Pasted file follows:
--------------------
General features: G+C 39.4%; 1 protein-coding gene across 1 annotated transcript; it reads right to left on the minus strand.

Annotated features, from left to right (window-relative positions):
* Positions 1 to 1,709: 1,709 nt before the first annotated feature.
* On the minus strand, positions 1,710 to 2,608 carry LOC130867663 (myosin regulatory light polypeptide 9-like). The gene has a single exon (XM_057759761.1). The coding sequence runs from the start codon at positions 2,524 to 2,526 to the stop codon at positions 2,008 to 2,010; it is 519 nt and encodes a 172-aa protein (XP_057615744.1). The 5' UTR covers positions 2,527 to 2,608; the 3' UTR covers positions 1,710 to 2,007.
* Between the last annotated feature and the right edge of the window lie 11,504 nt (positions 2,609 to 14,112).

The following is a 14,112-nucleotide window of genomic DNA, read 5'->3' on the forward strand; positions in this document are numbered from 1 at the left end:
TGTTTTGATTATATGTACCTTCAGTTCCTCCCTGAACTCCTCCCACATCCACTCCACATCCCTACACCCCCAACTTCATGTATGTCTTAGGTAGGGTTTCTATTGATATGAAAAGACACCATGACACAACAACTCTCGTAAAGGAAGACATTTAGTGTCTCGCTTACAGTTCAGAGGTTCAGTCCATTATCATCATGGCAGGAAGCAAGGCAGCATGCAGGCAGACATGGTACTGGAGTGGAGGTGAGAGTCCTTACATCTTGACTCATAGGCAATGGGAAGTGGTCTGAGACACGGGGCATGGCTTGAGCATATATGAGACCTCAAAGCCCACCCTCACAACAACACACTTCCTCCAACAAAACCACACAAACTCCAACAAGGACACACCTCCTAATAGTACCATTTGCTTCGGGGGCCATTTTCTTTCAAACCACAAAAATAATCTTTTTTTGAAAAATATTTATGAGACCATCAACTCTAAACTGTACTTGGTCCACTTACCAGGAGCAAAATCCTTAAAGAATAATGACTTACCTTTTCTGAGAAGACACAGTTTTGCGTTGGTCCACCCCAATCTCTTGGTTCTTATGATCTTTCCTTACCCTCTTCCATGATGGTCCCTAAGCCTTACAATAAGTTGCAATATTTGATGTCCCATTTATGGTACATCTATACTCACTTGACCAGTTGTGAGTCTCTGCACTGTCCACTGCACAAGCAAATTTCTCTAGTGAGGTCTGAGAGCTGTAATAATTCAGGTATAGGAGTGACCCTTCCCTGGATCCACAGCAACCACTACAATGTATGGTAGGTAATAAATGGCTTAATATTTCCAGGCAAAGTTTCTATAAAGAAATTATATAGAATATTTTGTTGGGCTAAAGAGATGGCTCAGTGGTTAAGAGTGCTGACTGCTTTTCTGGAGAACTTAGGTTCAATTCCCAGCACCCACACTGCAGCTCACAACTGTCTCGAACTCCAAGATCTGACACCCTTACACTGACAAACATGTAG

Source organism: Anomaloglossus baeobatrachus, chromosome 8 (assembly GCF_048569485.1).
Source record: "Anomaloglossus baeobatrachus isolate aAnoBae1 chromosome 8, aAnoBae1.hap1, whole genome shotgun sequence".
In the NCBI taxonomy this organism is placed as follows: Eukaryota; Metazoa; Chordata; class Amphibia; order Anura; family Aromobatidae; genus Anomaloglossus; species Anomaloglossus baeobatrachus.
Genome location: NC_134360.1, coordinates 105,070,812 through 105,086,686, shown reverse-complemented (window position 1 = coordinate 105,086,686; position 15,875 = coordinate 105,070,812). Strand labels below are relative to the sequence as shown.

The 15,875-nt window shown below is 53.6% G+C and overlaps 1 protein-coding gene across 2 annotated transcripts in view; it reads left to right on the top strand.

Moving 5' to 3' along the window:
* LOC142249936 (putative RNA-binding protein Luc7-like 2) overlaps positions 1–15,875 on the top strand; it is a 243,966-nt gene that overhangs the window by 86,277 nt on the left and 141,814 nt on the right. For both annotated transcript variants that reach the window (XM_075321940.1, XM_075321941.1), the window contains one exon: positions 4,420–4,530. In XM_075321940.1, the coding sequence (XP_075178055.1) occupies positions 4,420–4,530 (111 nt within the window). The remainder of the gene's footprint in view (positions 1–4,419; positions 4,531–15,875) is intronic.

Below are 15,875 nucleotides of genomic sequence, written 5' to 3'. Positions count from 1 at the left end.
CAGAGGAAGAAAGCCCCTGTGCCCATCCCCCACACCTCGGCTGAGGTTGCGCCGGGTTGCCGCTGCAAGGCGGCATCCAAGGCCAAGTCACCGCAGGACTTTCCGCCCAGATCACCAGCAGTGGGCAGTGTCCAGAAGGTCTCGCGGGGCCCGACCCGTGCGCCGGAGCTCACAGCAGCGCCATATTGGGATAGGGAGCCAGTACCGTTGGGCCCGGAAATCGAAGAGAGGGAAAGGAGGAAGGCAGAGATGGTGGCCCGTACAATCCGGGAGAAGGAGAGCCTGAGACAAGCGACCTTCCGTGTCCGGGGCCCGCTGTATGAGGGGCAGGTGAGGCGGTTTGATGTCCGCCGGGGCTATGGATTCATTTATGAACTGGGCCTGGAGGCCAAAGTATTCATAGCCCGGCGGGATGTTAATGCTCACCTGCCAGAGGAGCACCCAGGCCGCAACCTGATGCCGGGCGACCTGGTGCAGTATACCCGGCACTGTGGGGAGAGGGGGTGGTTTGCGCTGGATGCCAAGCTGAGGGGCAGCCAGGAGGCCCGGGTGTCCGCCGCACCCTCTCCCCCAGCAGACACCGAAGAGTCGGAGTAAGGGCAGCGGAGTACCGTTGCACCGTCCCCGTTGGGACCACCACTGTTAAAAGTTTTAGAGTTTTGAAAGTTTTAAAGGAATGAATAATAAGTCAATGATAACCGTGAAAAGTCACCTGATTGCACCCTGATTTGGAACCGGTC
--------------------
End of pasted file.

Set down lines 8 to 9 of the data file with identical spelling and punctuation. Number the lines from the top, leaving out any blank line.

Source organism: Anomaloglossus baeobatrachus, chromosome 8 (assembly GCF_048569485.1).
Source record: "Anomaloglossus baeobatrachus isolate aAnoBae1 chromosome 8, aAnoBae1.hap1, whole genome shotgun sequence".